There is a fascinating new article on BBC.com about anomalous abilities of blind people to apparently detect objects they cannot see. The article includes a video of a blind man walking down a hall filled with obstacles, and not bumping into anything (the man claims to have seen nothing). This article is calling this ability “blindsight,” and as long as that term is used the ability may attract some interest among scientists. But sooner or later someone will probably start saying, “This is actually clairvoyance, it's paranormal.” Then probably scientists will stop paying much attention to it, using their perennial excuse that “things like that can't happen.”

Yes, it is just as if we are living in the benighted kingdom of Centralia depicted in my story, where the “official party line” of a small overconfident elite somehow drowns out a large body of compelling evidence conflicting with that dogma. I'm not a cartoonist, but I can imagine an editorial-style cartoon that might illustrate how mainstream scientists typically handle reports of the paranormal. The cartoon would show two scientists next to a rug. One scientist would be holding a page prominently marked, “Latest evidence of the paranormal.” That scientist would be smiling, and would say to his fellow scientist, “Don't worry, we'll just sweep this under the rug once again.” To the left of the scientists, we would see that there was a bump in the middle of the rug.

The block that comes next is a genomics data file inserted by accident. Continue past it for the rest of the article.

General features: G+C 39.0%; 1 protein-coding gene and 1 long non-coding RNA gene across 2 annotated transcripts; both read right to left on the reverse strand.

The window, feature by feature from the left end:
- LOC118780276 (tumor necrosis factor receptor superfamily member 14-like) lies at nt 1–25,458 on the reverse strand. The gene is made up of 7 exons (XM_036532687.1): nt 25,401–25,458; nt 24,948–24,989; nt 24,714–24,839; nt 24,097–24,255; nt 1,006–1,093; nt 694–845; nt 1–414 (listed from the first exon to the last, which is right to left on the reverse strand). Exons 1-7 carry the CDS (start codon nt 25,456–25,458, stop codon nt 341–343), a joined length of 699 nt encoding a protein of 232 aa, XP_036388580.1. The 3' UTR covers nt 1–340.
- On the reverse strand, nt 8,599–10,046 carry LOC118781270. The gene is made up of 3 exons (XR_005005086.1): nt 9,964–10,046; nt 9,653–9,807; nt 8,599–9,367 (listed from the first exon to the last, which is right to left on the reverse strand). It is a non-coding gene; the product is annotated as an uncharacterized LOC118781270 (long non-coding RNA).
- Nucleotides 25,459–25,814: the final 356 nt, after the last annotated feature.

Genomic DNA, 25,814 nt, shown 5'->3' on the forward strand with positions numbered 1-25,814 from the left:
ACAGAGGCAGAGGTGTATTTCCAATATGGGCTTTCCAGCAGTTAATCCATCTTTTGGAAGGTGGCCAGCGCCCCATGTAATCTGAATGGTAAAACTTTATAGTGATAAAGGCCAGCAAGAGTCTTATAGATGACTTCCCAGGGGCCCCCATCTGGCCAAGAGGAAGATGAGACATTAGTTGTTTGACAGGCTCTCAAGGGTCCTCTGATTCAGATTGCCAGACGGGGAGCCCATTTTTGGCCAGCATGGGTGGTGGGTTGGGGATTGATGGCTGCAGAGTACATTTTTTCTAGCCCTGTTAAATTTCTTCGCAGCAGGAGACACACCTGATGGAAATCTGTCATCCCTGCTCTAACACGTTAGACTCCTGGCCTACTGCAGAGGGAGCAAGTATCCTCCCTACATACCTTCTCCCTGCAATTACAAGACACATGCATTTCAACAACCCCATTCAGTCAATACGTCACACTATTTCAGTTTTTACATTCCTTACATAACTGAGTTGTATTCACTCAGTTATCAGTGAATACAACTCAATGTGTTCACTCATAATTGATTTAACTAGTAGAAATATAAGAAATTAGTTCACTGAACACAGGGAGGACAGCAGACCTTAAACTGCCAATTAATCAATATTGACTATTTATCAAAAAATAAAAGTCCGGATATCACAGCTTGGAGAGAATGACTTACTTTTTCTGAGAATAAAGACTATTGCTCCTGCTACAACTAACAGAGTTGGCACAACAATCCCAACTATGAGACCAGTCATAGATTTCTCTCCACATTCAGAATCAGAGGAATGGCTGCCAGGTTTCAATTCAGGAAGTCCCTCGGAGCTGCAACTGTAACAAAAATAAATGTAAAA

And that bump in the rug would be as tall as an NBA basketball player.

Monday, September 28, 2015

The Ocean Deniers of Centralia: A Science Fiction Story

Long, long ago in another part of our galaxy, there existed a planet consisting of a single great continent surrounded by an ocean. The central continent stretched for 5000 miles, and was mostly dry and dusty. The continent was uninhabited by civilized beings, except for a single small kingdom near the center of the continent, where a few thousand people lived. This kingdom was known as Centralia.


The residents of Centralia had never seen a large body of water. They had not seen any oceans, rivers, or lakes, but only a few very small ponds, none larger than about 10 meters. Life was hard in Centralia, where it almost never rained, and where it was very hard to grow crops. But despite their difficulties, the Centralians were able to develop some aspects of culture, including literature and theater. They even had their own body of scientists.

The scientists of Centralia published “laws of science” based on the observations they had made about nature, using only their limited experience. One of these “laws of science” was known as the Law of Small Accumulations. This was the law that there could only exist small accumulations of water such as very small ponds, and that nature abhorred any large bodies of water. The Centralians concluded that their planet was round, and that the whole planet was as dry and dusty as the land around Centralia. This conclusion was officially promulgated as the Law of Global Uniformity.